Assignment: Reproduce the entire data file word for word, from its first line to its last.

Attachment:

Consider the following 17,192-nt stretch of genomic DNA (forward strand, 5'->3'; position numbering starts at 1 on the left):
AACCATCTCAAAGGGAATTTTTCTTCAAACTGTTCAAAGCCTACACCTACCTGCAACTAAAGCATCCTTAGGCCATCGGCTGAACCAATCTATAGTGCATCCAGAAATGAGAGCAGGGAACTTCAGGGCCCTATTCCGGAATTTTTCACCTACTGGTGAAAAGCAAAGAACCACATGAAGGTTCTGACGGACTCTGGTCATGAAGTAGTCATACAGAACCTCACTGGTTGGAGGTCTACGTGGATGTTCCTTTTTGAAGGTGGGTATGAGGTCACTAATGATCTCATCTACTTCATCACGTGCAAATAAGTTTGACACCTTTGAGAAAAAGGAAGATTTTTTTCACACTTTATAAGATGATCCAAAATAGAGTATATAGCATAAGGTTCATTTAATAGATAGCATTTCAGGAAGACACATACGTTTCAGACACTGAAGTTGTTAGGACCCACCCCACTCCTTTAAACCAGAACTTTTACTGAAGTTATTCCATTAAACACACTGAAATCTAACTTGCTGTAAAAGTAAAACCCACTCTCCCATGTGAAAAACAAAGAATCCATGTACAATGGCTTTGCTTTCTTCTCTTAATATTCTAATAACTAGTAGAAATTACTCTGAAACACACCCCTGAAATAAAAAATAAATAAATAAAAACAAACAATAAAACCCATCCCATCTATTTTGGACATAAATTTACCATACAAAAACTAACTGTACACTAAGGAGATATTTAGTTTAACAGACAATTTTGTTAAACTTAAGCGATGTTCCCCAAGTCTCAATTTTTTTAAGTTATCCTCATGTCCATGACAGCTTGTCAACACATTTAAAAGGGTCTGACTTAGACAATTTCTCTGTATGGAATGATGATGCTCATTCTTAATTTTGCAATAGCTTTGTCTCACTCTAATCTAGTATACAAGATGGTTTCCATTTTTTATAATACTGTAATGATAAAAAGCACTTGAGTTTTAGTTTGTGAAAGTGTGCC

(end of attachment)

Consider the following 17,192-nt stretch of genomic DNA (forward strand, 5'->3'; position numbering starts at 1 on the left):
AACCATCTCAAAGGGAATTTTTCTTCAAACTGTTCAAAGCCTACACCTACCTGCAACTAAAGCATCCTTAGGCCATCGGCTGAACCAATCTATAGTGCATCCAGAAATGAGAGCAGGGAACTTCAGGGCCCTATTCCGGAATTTTTCACCTACTGGTGAAAAGCAAAGAACCACATGAAGGTTCTGACGGACTCTGGTCATGAAGTAGTCATACAGAACCTCACTGGTTGGAGGTCTACGTGGATGTTCCTTTTTGAAGGTGGGTATGAGGTCACTAATGATCTCATCTACTTCATCACGTGCAAATAAGTTTGACACCTTTGAGAAAAAGGAAGATTTTTTTCACACTTTATAAGATGATCCAAAATAGAGTATATAGCATAAGGTTCATTTAATAGATAGCATTTCAGGAAGACACATACGTTTCAGACACTGAAGTTGTTAGGACCCACCCCACTCCTTTAAACCAGAACTTTTACTGAAGTTATTCCATTAAACACACTGAAATCTAACTTGCTGTAAAAGTAAAACCCACTCTCCCATGTGAAAAACAAAGAATCCATGTACAATGGCTTTGCTTTCTTCTCTTAATATTCTAATAACTAGTAGAAATTACTCTGAAACACACCCCTGAAATAAAAAATAAATAAATAAAAACAAACAATAAAACCCATCCCATCTATTTTGGACATAAATTTACCATACAAAAACTAACTGTACACTAAGGAGATATTTAGTTTAACAGACAATTTTGTTAAACTTAAGCGATGTTCCCCAAGTCTCAATTTTTTTAAGTTATCCTCATGTCCATGACAGCTTGTCAACACATTTAAAAGGGTCTGACTTAGACAATTTCTCTGTATGGAATGATGATGCTCATTCTTAATTTTGCAATAGCTTTGTCTCACTCTAATCTAGTATACAAGATGGTTTCCATTTTTTATAATACTGTAATGATAAAAAGCACTTGAGTTTTAGTTTGTGAAAGTGTGCC